A Lone Prospector--Charlie Chaplin
Director: Charlie Chaplin
is 1898 and the middle of the Great Alaskan Gold Rush. Many perish
in the cold and rigorous North. . .
Charlie Chaplin, a lone prospector, is caught in a storm. Although unwelcome, he and Big Jim McKay take shelter in the cabin of Black Larson. When the three men run out of food and begin to starve, they cut a deck of cards to see who should go out to get supplies and food. Black Larson draws the lowest card, and so he must go. On his way to the town, Black Larson meets and kills two policemen, so he hurries on, and doesn't return to help the other two. In the meantime, Big Jim McKay goes nearly goes crazy: he is so hungry he imagines Chaplin is a chicken. Fortunately, before Chaplin is shot and served, a bear happens by. A gunshot and a solid meal later, the two men part. Big Jim goes back to his secret gold mine, only to find Black Larson trying to "jump his claim." The two men fight, and Big Jim is knocked down. Black Larson runs off, thinking Big Jim is dead. But Nature exacts her own justice: Larson is caught and killed in a snowslide.
In the meantime Chaplin has come to a goldrush town and met the dance hall girl, Georgia. "If only I could meet someone worthwhile," she sighs, only inches away from the enraptured Chaplin. "I'm so tired of this place!" Georgia is a flirt, and because she is angry with her crude boyfriend Jack Cameron, she dances with Chaplin. He falls in love, and finds a picture of hers that has dropped to the floor. By a little clever maneuvering, he obtains a cabin for a few weeks, and he keeps Georgia's picture under his pillow. Georgia and her friends happen by the cabin while they are outside playing in the snow. Chaplin invites all of them in, and they laughingly say he should invite them all again for dinner. They tell him they will come on New Year's Eve. Chaplin shovels snow to get the money to buy a few presents and a good meal for the girls, but they never come. Dejectedly he wanders over to the dance hall at midnight, just as they decide to visit him and tease him. While he is out, Georgia and her friends come in. She sees that he has really worked hard to do something nice for her, but she has been callous and thoughtless.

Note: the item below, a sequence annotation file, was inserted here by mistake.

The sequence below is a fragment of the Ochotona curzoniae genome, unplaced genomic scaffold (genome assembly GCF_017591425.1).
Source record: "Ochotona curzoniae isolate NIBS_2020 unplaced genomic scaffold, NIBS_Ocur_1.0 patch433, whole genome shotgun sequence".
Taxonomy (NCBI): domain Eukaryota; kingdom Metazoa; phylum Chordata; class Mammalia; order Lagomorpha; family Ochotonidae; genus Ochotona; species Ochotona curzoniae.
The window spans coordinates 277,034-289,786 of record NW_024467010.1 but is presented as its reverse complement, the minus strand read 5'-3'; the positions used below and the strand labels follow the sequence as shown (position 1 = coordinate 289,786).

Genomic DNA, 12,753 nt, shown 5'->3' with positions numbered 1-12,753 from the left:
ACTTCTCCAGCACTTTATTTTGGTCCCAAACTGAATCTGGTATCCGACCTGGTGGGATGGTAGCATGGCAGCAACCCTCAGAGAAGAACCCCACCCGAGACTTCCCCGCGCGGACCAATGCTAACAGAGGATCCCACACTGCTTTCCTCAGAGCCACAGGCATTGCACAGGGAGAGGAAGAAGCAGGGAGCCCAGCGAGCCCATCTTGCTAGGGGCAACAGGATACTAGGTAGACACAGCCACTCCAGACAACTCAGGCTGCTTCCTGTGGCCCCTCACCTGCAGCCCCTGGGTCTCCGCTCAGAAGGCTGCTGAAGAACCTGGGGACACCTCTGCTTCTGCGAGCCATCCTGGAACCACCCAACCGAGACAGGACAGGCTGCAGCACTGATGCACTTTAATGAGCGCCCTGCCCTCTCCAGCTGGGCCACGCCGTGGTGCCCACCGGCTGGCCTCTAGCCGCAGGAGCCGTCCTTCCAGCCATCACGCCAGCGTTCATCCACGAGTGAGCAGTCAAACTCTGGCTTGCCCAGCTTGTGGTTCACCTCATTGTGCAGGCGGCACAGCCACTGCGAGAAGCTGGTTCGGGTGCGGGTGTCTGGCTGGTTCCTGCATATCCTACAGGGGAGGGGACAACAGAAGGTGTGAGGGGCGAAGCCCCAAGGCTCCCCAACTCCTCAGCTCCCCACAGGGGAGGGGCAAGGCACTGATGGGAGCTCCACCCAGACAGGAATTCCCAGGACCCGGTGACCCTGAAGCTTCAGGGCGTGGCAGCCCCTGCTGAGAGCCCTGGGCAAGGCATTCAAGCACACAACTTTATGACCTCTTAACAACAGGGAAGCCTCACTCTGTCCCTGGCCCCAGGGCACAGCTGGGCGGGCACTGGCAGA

The next day Georgia sends him a note. "I'm sorry for what I did last night. Please forgive me. I love you. Georgia." At the same time, Big Jim wanders into town. He has lost his memory from the blow Black Larson gave him. He thinks if he can find the cabin where the three men were stranded, he can find his secret mine. Chaplin is the only one who knows where the cabin is, so Chaplin becomes a business partner, and after a few difficulties, a rich man. On the boat home, a multi-millionaire, Chaplin sees Georgia again. Because he temporarily dons his old mining clothes for a picture, Georgia mistakes him for a tramp-stowaway, and generously offers to pay his fare to protect him from the police. But to her surprise and chagrin, Chaplin is now a wealthy man. The film ends on a happy note. . .